My Brother Rabbit is a point ‘n’ click adventure which tells its tale through puzzles and whimsy instead of words. The story is developed through visuals and sound, with the central theme focusing on imagination. Specifically, the use of escapism as a coping strategy in difficult times.
The game opens with a simple and elegant sequence of hand-drawn cutscenes. These depict, vignette style, how a family is affected when their daughter falls ill. Her brother retreats to his imagination, creating an outlandish fantasy world in order to deal with the anxiety about his sister’s condition. It seems to be his way of managing his feelings and processing the gravity of the situation. This fantasy world is a source of comfort and play for both kids, shielding them from a more grown-up reality.
Without further exposition, you are dropped into the surreal and mysterious cartoon world, assuming the role of Brother Rabbit. You find yourself with an obvious goal of climbing a ladder to move to the outside world, but you have to assemble the ladder first. So begins the exploring, as you comb every inch of the room looking for parts. Hints are sparse, with a window in the top right of the screen indicating how many parts are required but proffering few clues on how to proceed.
You soon realise there is a degree of multi-tasking involved. To obtain the requisite ladder parts you’ll need to be working on the next task too, gathering string to access the next room. This pretty much sets the rhythm of the game: spinning plates, prodding and probing, collecting parts and frequently backtracking between areas. You will regularly have several tasks running concurrently, as the solution is rarely confined to one area.
You won’t get far by simply clicking randomly on the screen and hoping for the best, although accidental discoveries will naturally occur. Whilst the game is fairly parsimonious when it comes to giving hints, there are subtle signposts to draw your attention to certain areas, for example, is there a reason that fly is buzzing around that area? You must scrutinise all areas carefully. Some items do nothing on the first inspection, but may be required later on. Is it fun to play? Not as such, but there is a satisfaction to be gained from hunting down that last item that seemed to be eluding you.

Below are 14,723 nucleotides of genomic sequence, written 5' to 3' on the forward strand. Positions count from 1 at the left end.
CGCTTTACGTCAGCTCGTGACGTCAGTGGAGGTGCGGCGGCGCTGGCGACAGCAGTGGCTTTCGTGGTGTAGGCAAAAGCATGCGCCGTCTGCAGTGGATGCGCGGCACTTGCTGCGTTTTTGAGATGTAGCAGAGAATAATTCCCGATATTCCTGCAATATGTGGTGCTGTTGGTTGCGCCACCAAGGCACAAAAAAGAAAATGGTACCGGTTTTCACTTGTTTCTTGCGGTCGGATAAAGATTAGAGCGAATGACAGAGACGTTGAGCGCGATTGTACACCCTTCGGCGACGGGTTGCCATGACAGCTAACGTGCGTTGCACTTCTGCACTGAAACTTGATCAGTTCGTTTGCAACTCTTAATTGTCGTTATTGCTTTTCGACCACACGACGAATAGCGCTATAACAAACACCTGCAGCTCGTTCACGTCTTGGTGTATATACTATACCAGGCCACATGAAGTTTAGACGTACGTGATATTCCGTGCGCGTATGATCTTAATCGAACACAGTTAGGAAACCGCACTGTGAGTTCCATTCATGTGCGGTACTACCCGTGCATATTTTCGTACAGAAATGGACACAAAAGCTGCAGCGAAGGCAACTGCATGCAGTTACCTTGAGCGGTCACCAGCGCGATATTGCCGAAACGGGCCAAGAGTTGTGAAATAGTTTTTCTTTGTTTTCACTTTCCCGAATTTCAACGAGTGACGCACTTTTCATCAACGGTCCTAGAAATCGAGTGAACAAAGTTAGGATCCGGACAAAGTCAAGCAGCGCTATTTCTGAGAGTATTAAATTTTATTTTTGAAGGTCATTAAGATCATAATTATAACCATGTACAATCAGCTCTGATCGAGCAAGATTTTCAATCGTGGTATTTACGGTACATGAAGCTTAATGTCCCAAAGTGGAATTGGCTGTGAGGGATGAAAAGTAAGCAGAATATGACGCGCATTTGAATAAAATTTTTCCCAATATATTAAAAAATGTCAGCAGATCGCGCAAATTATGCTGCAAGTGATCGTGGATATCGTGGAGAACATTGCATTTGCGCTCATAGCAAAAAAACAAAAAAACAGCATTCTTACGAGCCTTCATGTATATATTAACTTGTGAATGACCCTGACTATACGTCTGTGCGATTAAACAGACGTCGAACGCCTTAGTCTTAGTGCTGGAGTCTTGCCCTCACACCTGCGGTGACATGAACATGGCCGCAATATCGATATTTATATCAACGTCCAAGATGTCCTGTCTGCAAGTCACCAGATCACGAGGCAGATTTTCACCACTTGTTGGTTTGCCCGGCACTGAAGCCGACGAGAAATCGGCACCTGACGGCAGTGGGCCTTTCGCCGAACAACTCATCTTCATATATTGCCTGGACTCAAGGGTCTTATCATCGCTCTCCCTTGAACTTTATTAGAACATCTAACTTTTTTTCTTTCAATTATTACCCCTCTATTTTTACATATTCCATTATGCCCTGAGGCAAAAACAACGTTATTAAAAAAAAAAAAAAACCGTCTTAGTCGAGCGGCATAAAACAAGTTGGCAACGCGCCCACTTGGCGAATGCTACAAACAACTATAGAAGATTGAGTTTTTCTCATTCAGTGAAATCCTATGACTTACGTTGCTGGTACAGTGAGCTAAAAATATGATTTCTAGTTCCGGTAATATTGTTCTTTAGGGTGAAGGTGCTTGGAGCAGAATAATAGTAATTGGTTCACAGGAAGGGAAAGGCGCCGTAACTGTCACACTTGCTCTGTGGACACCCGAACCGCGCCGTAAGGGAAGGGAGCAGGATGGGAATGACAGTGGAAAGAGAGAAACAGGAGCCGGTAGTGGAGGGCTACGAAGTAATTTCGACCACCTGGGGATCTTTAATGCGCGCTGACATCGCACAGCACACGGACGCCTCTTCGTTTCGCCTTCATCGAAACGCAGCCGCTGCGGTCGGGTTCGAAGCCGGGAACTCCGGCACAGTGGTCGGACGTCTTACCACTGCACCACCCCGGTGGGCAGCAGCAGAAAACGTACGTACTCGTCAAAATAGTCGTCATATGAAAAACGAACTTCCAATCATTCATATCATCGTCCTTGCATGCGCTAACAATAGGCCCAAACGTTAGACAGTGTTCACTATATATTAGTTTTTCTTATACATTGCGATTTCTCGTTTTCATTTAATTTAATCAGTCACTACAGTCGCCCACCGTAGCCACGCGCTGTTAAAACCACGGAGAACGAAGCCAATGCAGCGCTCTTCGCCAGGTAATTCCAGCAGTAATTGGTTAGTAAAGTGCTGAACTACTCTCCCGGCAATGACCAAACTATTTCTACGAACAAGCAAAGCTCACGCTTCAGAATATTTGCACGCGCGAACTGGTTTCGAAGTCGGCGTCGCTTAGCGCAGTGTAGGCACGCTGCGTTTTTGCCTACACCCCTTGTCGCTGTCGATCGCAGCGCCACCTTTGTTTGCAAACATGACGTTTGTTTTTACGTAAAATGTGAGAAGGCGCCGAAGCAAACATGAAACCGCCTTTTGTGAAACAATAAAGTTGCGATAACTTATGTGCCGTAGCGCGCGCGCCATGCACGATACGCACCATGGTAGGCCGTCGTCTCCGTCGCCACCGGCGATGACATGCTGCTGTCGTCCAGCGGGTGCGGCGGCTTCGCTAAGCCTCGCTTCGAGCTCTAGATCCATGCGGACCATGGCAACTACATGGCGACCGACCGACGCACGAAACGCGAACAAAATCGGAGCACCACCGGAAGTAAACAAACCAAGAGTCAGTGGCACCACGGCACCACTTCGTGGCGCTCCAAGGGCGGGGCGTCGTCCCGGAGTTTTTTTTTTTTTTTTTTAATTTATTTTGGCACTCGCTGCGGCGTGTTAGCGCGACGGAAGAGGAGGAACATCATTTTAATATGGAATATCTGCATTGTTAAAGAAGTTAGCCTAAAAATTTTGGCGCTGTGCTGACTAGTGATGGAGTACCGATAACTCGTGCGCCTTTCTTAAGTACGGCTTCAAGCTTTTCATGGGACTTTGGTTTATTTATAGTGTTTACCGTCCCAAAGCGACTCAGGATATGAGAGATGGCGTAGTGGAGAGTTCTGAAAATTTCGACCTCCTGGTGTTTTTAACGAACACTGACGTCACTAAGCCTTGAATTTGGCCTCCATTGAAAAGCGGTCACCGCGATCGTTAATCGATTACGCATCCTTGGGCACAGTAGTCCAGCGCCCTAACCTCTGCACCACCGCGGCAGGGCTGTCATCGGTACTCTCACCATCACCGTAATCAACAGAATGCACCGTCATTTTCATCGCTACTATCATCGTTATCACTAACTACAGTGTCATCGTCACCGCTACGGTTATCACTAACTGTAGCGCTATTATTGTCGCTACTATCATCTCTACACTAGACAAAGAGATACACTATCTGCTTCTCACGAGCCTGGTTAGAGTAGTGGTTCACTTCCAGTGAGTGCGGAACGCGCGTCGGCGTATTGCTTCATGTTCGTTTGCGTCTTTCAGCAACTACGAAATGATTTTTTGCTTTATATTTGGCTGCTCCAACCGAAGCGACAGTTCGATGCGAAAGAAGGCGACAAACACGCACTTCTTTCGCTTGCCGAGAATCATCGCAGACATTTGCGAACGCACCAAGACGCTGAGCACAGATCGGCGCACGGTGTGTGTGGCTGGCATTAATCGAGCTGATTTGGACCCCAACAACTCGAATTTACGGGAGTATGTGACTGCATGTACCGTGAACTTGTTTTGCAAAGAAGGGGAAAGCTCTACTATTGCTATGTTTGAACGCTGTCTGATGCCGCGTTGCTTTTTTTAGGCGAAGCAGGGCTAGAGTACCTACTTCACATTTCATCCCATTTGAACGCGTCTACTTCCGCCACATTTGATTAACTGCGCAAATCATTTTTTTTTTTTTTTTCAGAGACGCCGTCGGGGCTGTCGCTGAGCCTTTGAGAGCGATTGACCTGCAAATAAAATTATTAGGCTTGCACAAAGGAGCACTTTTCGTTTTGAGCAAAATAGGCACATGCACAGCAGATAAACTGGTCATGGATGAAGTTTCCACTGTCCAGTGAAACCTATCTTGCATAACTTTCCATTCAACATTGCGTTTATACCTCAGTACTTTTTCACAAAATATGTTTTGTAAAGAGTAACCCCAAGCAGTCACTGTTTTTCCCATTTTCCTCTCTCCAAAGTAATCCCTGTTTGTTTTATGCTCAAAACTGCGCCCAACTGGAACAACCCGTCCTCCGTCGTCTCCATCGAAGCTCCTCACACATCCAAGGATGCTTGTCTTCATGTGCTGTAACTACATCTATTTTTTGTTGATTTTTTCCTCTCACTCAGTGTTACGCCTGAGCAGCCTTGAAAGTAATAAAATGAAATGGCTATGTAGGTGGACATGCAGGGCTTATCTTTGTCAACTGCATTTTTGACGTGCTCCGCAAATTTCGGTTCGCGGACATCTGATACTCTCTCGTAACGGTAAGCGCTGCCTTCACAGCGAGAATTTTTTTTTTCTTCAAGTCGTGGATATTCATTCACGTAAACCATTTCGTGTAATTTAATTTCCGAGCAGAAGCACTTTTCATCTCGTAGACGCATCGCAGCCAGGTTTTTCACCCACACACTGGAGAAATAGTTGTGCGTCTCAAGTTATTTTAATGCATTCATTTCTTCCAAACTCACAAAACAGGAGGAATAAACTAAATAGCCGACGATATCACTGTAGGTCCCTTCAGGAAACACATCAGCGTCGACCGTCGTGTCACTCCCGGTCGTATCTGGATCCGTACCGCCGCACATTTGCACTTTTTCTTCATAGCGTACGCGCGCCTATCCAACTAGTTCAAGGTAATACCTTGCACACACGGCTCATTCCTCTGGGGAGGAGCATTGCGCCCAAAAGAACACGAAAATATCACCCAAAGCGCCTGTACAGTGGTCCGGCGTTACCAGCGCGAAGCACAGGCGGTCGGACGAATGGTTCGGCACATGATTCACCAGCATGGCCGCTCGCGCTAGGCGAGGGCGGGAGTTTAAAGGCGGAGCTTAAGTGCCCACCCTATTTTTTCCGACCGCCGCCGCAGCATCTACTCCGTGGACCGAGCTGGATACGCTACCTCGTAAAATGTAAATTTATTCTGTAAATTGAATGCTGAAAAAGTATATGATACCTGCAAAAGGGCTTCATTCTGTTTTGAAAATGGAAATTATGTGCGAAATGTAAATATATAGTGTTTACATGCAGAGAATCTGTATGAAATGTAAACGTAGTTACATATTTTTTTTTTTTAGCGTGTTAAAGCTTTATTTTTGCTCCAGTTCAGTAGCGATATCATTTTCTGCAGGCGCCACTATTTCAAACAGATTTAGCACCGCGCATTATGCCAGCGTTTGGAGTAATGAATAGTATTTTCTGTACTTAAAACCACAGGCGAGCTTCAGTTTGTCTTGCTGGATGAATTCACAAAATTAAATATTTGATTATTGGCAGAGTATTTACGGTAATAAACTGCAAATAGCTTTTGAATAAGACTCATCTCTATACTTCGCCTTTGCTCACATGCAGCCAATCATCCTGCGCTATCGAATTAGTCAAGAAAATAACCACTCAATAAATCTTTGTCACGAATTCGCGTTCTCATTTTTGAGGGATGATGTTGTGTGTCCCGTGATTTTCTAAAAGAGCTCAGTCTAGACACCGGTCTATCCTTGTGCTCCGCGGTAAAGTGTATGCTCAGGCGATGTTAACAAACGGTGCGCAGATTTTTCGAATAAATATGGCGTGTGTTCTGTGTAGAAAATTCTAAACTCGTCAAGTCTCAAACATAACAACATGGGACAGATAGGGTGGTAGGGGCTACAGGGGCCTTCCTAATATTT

The puzzles are varied and frequently challenging because conventional logic is not always the surefire approach to a solution. Perhaps this is deliberate, bearing in mind the story of a child creating the fantasy world. It’s very much a case of trial and error and experimentation. As is so often the case, frequently the best tactic is to simply take a break. How often have you returned to a puzzle, with a clear head, only to solve it when the penny immediately drops? There’s no timer counting down, so the only pressure you face is a frustration-induced rage.
The game is draped in a charming, hand-drawn cartoon aesthetic, serving up plenty of variety across the five different lands. It’s as warm and inviting as a hot chocolate on a winter’s night, whilst proving, once again, that a strong and endearing art style is more important than reaching the highest level of graphical fidelity. The sound effects are pleasing too, with a dreamlike quality to the music that is initially quite soothing, providing you’re not stuck on a puzzle at the time.
Downsides? Whilst I admire the lack of hand homing, I would prefer the option of a further hint mechanic. There are occasions where it feels like you have exhausted all possibilities, searched every nook and cranny, flexed all your lateral thinking, and yet cannot fathom the solution. Locked in that kind of stalemate, the game should surely offer a finite number of more explicit hints to help you along. Instead, it maroons you with your own anger. Not good, as DualShocks are expensive to replace. The pace of the game doesn’t vary much, and with an extended play, I began to grow a little weary, despite the obvious charm and creativity on display. It’s best suited to short bursts of play.
Overall, I’m inclined to give My Brother Rabbit a qualified recommendation. It’s genuinely different, lovely to behold and enjoyable to play when you’re in the right frame of mind. If you don’t enjoy more sedate adventures of this ilk, however, My Brother Rabbit probably won’t change your mind, and the game could be a lot more generous in throwing you a lifeline for those moments of frustration.
*Code kindly provided by the publisher for review*